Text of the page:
When variables interact, the marginal effect of one variable on the mean of another has to be computed manually based on calculus. Taking the partial derivative of average sales with respect to advertising yields produces the marginal effect on average sales of an increase in advertising;
The magnitude of the marginal effect depends on the parameters as well as on the level of advertising. In the example marginal effect is evaluated at two points, advert=.5 and advert=2. The code is:
1 scalar me1 = $coeff(advert)+2*(0.5)*$coeff(a2)
2 scalar me2 = $coeff(advert)+2*2*$coeff(a2)
3 printf "nThe marginal effect at $500 (advert=.5) is
4 %.3f and at $2000 (advert=2) is %.3fn",me1,me2 and the result is:
The marginal effect at $500 (advert=.5) is 9.383 and at $2000 (advert=2) is 1.079 Read More
Using examples from Hill et al. (2011) a model of grouped heteroskedasticity is estimated and a Goldfeld-Quandt test is performed to determine whether the two sample subsets have the same error variance. The error variance associated with the first subset is af and that for the other subset is af.
The null and alternative hypotheses are
22 H0 : ^1 — ^2
Hi : — af
Estimating both subsets separately and obtaining the estimated error variances allow us to construct the following ratio:
F = ~ pdh, df2 (8-3)
a2 Iа 2
where df1 = N1 — K1 from the first subset and df2 = N2 — K2 is from the second subset. Under the null hypothesis that the two variances are equal
f=ai „ Ftlt,
F = a2 Fdfi, df2
This is just the ratio of the estimated variances from the two subset regressions.
Wage Exampl... Read More
One use of regression analysis is to “explain” variation in dependent variable as a function of the independent variable. A summary statistic that is used for this purpose is the coefficient of determination, also known as R2.
There are a number of different ways of obtaining R2 in gretl. The simplest way to get R2 is to read it directly off of gretl’s regression output. This is shown in Figure 4.3. Another way, and probably the most difficult, is to compute it manually using the analysis of variance (ANOVA) table. The ANOVA table can be produced after a regression by choosing Analysis>ANOVA from the model window’s pull-down menu as shown in Figure 4.1. Or, one can simply use the —anova option to ols to produce the table from the console of as part of a script.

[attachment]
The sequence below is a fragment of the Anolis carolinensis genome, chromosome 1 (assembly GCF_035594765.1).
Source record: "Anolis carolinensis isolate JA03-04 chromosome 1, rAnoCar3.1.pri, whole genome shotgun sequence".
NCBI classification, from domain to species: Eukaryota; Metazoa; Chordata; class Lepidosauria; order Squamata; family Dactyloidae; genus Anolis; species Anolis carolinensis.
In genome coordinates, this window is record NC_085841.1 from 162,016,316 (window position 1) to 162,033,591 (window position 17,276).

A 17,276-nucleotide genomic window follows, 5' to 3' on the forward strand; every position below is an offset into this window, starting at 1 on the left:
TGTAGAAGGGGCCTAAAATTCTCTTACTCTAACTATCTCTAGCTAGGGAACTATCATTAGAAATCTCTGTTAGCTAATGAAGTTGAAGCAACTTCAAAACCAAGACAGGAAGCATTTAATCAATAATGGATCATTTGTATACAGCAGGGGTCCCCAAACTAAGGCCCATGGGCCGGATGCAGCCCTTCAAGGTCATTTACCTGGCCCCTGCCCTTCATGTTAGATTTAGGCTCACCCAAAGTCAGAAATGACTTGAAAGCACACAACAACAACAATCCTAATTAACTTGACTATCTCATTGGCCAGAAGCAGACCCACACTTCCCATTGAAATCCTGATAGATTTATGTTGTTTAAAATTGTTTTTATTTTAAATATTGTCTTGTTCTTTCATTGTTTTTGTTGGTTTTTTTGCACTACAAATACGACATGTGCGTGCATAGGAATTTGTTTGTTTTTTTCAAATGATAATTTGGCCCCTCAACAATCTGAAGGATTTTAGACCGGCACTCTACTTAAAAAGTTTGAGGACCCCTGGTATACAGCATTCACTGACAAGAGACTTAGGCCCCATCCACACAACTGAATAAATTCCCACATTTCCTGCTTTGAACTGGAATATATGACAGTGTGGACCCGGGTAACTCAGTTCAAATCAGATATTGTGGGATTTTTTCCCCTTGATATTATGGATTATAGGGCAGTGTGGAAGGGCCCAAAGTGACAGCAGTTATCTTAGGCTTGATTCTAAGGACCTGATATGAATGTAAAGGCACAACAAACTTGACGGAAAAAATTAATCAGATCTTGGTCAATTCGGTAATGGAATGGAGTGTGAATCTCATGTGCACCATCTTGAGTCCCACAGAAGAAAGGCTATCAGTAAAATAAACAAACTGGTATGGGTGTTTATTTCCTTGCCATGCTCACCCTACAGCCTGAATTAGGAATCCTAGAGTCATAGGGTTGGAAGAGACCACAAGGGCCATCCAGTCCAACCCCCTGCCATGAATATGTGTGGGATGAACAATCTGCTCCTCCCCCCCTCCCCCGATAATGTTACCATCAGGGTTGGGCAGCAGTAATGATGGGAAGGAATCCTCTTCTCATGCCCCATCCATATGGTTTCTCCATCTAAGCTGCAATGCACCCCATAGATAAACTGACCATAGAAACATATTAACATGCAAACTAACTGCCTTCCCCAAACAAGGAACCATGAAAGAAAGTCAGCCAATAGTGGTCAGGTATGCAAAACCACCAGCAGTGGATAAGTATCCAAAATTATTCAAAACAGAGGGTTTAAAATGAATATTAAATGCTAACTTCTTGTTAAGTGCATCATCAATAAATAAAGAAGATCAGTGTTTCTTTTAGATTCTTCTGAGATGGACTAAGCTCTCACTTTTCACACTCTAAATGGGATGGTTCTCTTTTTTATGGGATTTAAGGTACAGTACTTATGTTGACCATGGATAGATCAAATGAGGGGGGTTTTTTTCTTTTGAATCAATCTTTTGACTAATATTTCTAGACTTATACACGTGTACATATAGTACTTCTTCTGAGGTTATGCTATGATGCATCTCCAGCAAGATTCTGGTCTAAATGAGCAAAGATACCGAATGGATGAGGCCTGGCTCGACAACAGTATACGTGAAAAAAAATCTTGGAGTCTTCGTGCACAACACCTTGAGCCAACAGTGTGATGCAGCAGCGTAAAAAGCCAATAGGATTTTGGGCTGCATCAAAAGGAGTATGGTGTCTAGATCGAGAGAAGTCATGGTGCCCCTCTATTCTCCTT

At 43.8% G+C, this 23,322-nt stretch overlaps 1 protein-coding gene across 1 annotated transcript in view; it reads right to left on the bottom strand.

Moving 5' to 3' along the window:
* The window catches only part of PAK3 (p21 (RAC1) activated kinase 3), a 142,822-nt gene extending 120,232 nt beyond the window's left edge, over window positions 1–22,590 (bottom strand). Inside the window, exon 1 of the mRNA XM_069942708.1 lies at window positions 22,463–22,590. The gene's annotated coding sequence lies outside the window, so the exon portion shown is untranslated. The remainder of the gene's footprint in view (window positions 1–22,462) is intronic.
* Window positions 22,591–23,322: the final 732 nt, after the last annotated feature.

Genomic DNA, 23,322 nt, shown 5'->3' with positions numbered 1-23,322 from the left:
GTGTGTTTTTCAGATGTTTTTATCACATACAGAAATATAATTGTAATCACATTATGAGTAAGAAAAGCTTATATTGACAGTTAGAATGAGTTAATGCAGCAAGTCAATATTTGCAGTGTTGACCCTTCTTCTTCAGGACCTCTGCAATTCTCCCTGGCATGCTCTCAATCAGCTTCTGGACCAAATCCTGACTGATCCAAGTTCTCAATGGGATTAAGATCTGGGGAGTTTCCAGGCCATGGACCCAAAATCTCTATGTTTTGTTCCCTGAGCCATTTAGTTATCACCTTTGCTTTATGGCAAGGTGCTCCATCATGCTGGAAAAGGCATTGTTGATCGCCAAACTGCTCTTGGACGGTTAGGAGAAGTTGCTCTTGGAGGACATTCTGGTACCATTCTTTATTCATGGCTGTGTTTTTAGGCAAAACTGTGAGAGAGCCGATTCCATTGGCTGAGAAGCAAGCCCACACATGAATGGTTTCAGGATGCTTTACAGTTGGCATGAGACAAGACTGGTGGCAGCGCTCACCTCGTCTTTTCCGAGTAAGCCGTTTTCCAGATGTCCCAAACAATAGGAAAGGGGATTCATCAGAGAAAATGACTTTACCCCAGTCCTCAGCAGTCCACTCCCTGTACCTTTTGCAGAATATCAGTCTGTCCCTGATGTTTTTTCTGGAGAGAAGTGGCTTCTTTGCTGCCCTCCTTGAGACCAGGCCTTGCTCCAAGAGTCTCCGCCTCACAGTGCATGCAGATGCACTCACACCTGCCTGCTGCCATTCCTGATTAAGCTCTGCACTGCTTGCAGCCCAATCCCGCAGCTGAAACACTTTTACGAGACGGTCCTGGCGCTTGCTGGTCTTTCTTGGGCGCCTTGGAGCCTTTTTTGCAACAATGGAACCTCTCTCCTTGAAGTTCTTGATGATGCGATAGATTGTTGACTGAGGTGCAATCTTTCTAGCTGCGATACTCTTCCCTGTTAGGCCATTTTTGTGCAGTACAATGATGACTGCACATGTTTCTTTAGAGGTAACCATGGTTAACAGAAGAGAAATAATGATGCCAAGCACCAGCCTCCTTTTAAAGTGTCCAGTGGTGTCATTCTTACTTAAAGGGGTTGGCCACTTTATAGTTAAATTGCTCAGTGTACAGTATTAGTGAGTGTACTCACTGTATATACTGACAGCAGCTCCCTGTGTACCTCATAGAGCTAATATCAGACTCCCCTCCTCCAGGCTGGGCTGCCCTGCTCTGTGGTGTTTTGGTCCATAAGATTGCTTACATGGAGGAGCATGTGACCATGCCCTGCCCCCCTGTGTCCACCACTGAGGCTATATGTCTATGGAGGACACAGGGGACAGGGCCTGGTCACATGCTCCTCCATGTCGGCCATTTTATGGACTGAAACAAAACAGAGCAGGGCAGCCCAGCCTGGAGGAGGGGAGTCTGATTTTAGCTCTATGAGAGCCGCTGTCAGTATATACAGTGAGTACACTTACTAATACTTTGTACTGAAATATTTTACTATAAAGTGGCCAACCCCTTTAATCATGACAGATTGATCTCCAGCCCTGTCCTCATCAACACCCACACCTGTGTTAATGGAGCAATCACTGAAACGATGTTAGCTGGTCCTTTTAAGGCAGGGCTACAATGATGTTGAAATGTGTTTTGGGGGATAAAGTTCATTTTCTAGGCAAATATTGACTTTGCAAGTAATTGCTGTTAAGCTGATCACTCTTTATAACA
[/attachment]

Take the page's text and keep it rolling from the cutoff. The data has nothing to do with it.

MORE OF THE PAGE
ols income const i... Read More
Choosing an appropriate model is part art and part science. Omitting relevant variables that are correlated with regressors causes least squares to be biased and inconsistent. Including irrelevant variables reduces the precision of least squares. So, from a purely technical point, it is important to estimate a model that has all of the necessary relevant variables and none that are irrelevant. It is also important to use a suitable functional form. There is no set of mechanical rules that one can follow to ensure that the model is correctly specified, but there are a few things you can do to increase your chances of having a suitable model to use for decision-making.
Here are a few rules of thumb:
The correlogram can also be used to check whether the assumption that model errors have zero covariance-an important assumption in the proof of the Gauss-Markov theorem. The example that illustrates this is based on the Phillips curve that relates inflation and unemployment. The data used are from Australia and reside in the phillips-aus. gdt dataset.
The model to be estimated is
inf = ві + в2 Аи* + et (9.6)
The data are quarterly and begin in 1987:1. A time-series plot of both series is shown below in Figure 9.10. The graphs show some evidence of serial correlation in both series.
The model is estimated by least squares and the residuals are plotted ag... Read More